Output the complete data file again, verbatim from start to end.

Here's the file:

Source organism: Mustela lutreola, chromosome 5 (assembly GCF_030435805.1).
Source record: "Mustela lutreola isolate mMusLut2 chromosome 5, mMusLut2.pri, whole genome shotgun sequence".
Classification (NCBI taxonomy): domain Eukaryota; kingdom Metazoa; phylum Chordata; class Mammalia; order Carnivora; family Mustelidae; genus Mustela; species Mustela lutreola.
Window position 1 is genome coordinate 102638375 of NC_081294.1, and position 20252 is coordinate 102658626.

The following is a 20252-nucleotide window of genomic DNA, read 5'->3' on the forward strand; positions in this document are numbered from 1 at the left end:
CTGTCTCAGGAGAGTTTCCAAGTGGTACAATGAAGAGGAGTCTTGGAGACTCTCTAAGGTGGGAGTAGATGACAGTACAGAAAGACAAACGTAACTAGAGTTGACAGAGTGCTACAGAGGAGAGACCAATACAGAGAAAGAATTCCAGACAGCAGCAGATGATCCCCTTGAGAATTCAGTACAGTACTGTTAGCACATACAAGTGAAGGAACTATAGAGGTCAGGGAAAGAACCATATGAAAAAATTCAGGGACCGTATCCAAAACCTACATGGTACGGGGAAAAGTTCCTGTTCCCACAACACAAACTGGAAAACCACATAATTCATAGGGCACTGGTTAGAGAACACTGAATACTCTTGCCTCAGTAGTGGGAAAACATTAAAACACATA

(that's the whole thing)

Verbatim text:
Source organism: Mustela lutreola, chromosome 5 (assembly GCF_030435805.1).
Source record: "Mustela lutreola isolate mMusLut2 chromosome 5, mMusLut2.pri, whole genome shotgun sequence".
Classification (NCBI taxonomy): domain Eukaryota; kingdom Metazoa; phylum Chordata; class Mammalia; order Carnivora; family Mustelidae; genus Mustela; species Mustela lutreola.
Window position 1 is genome coordinate 102638375 of NC_081294.1, and position 20252 is coordinate 102658626.

The following is a 20252-nucleotide window of genomic DNA, read 5'->3' on the forward strand; positions in this document are numbered from 1 at the left end:
CTGTCTCAGGAGAGTTTCCAAGTGGTACAATGAAGAGGAGTCTTGGAGACTCTCTAAGGTGGGAGTAGATGACAGTACAGAAAGACAAACGTAACTAGAGTTGACAGAGTGCTACAGAGGAGAGACCAATACAGAGAAAGAATTCCAGACAGCAGCAGATGATCCCCTTGAGAATTCAGTACAGTACTGTTAGCACATACAAGTGAAGGAACTATAGAGGTCAGGGAAAGAACCATATGAAAAAATTCAGGGACCGTATCCAAAACCTACATGGTACGGGGAAAAGTTCCTGTTCCCACAACACAAACTGGAAAACCACATAATTCATAGGGCACTGGTTAGAGAACACTGAATACTCTTGCCTCAGTAGTGGGAAAACATTAAAACACATA